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Auld Lang Syne; the Carols of Christmas


I hope you've been following my Carols of Christmas series. I admit this isn’t a Christmas carol at all, but it is a holiday song and it’s one that’s always puzzled me. I think of it as the Dick Clark kissing song because, as you know, they play "auld lang syne" just after the ball drops and then people kiss. As I kid, I thought it was gross. It’s also the song they sing to George Bailey at the end of “It’s a Wonderful Life” on Christmas eve. Isn’t that a week early? Puzzling.

Remember Billy Crystal in “When Harry Met Sally”? He too puzzled over the lyrics of this New Year’s Eve Song that no one really knows but always tries to sing. Take a minute to watch this clip:

After doing a very little bit of research, I think Sally’s right. It’s about old friends. Like many songs, this one came from an oral tradition. In this case, Scotland. Robert Burns wrote the poem down and submitted it to the Scots Musical Museum in 1788. His version is very Scottish and difficult to understand, but so much fun to try to read aloud with a fake Scottish accent. The worse the accent the better. It starts out pretty easy, but, like a Dr. Seuss book, gets harder and harder to say as the poem progresses.

Try it:

Should auld acquaintance be forgot,

And never brought to mind?

Should auld acquaintance be forgot,

And auld lang syne.

Chorus:

For auld lang syne, my jo,

For auld lang syne,

We'll tak a cup o' kindness yet,

For auld lang syne,

And surely ye'll be your pint-stowp!

And surely I'll be mine!

And we'll tak a cup o' kindness yet,

For auld lang syne.

Chorus

We twa hae run about the braes

And pu'd the gowans fine;

But we've wander'd mony a weary foot

Sin auld lang syne.

Chorus

We twa hae paidl'd i' the burn,

Frae mornin' sun till dine;

But seas between us braid hae roar'd

Sin auld lang syne.

Chorus

And there's a hand, my trusty fiere!

And gie's a hand o' thine!

And we'll tak a right guid willy waught,

For auld lang syne.

But what does it mean? “Auld Lang Syne” translates to “old long since” or more simply, “long, long ago”. In other words, it is about old friends and it reminds us to not forget them. It’s a yearly reminder to remember friends and times we shared together and celebrate them. It makes sense to ponder these things at the end of a year passing into another. Scots sang this song every new year’s eve and when they emigrated to other lands, they brought the song with them. That’s why we sing it, though we don't know why or what it means.

This modern version is helpful:

Chorus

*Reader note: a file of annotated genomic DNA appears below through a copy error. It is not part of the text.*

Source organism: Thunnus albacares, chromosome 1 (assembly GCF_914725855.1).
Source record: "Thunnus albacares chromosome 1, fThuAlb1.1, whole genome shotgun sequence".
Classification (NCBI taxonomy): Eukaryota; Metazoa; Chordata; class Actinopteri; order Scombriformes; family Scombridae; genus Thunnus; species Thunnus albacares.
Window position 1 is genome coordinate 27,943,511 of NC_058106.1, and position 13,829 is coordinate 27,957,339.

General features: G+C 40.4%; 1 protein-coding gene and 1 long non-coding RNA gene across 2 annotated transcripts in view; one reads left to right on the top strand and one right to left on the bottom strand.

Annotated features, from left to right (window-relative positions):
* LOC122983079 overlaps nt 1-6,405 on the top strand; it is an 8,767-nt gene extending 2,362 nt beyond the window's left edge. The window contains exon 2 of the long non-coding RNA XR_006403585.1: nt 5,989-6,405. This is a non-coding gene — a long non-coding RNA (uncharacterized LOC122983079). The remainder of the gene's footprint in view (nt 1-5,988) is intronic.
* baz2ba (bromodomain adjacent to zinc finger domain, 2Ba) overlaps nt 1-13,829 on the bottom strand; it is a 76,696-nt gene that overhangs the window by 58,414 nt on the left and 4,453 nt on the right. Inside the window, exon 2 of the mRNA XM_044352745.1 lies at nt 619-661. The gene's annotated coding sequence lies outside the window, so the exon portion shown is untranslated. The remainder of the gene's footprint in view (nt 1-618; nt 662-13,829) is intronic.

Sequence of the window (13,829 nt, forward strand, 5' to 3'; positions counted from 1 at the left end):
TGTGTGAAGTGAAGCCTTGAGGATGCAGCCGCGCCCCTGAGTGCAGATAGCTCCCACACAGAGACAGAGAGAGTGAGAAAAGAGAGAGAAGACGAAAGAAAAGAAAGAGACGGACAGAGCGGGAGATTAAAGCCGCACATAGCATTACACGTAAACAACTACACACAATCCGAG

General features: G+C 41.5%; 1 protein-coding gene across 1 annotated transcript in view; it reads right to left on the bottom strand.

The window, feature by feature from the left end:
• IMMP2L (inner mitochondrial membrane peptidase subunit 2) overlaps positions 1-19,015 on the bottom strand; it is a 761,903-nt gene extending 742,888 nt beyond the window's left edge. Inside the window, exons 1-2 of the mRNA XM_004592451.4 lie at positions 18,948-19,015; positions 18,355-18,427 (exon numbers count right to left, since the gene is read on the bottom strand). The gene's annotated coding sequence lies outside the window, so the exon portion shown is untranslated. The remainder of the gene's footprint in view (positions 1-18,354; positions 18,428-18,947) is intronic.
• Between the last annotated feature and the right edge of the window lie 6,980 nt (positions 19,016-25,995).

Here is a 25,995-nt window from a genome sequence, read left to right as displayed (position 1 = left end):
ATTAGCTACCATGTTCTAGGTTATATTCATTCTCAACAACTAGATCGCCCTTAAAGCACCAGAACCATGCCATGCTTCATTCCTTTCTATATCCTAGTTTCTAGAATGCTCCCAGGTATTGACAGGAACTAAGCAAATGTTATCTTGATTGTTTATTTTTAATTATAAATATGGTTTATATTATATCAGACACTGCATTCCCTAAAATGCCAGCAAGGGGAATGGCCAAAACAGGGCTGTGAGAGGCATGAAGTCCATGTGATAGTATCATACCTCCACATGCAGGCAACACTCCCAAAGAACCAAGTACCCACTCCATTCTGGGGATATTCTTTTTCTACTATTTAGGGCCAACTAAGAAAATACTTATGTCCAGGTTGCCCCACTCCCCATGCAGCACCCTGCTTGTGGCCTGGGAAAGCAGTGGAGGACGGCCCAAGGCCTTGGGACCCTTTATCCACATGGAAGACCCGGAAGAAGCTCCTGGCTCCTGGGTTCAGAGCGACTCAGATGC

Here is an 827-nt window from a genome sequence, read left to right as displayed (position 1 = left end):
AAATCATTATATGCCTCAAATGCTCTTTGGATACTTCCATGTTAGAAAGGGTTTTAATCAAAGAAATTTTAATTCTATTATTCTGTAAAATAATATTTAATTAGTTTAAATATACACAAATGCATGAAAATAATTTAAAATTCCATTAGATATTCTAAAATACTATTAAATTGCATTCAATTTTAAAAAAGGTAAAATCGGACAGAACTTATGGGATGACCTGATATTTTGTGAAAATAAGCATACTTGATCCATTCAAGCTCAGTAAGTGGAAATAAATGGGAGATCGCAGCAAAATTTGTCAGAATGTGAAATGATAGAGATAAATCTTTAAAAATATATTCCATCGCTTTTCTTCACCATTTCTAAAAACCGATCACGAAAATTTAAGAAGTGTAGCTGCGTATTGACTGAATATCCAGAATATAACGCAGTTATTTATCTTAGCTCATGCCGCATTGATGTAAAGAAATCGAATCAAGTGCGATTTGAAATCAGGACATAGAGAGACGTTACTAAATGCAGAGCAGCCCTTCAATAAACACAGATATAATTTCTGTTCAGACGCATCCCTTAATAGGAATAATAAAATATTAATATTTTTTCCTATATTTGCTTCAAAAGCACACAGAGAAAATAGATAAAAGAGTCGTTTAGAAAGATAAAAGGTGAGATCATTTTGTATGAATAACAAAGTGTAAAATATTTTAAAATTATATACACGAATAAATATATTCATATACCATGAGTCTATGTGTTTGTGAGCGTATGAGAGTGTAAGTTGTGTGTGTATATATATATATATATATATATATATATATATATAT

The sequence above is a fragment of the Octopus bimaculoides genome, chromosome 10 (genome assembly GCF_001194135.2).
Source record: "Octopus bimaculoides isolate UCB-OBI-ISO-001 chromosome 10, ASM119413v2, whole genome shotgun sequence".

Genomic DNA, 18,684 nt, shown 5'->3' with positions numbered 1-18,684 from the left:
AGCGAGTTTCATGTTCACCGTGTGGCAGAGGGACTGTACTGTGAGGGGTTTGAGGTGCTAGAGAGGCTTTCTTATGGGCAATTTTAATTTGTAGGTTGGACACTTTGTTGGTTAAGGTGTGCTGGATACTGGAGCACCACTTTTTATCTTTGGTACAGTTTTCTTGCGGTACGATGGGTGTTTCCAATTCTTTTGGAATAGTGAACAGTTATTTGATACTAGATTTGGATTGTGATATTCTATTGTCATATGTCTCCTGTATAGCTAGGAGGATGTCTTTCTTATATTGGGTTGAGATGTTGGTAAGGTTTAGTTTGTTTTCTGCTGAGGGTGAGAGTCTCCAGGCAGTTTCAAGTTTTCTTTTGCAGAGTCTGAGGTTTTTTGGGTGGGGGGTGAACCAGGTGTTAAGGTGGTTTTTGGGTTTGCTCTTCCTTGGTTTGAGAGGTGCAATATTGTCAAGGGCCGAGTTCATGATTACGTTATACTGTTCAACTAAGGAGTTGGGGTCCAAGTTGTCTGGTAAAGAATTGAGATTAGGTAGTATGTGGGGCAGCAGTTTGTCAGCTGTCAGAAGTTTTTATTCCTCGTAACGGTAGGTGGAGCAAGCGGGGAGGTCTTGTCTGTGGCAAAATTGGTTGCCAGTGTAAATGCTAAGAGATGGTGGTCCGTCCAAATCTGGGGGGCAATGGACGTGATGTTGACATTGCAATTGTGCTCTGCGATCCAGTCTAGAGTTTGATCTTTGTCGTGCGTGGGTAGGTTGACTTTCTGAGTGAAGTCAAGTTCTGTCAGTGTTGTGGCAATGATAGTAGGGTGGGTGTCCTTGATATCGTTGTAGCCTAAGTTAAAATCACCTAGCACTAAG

Should old acquaintance be forgot,

And never brought to mind?

Should old acquaintance be forgot,

And long, long ago.

Chorus

And for long, long ago, my dear

For long, long ago,

We'll take a cup of kindness yet,

For long, long ago

And surely you’ll buy your pint-jug!

And surely I'll buy mine!

And we'll take a cup of kindness yet,

For long, long ago.

Chorus

We two have run about the hills

And pulled the daisies fine;

But we've wandered manys the weary foot

Since long, long ago.

Chorus

We two have paddled in the stream,

From morning sun till dine;

But seas between us broad have roared

Since long, long ago.

Chorus

And there's a hand, my trusty friend!

And give us a hand of yours!

And we'll take a deep draught of good-will

For long, long ago.

Chorus

I like this verse:

"We two have paddled in the stream,

From morning sun till dine;

But seas between us broad have roared

Since long, long ago."

I have friends like this. They are important to me. I remember fun times with them, but over the years, the stream has broadened. They aren’t less special, and I treasure our time together, but we don't see one another as often. New Year’s Eve is good time to celebrate the people who made us the people we are and maybe rekindle some of those friendships. It’s a little cheesy and emotional, but that’s what New Year’s Eve is all about.

As I was writing this, we were driving to visit some “broad stream” friends. I read what I had so far to my husband and he called some other friends in the area and we had an evening catching up with them as well. This old, hard to understand, Scottish drinking song inspired us to reconnect with two families who made us who we are today. I love that music can do that.

...and you officially have until tomorrow night. Quick! Memorize the actual lyrics of the first verse (the only one they ever play) and sing them loud an proud at your NYE get together. People may be impressed. Or they’ll be kissing someone. Either way, you might not be as confused. And maybe you’ll think of old friends and good times and blessings from the past and blessings to come.

Happy New Year!

Shannon

 

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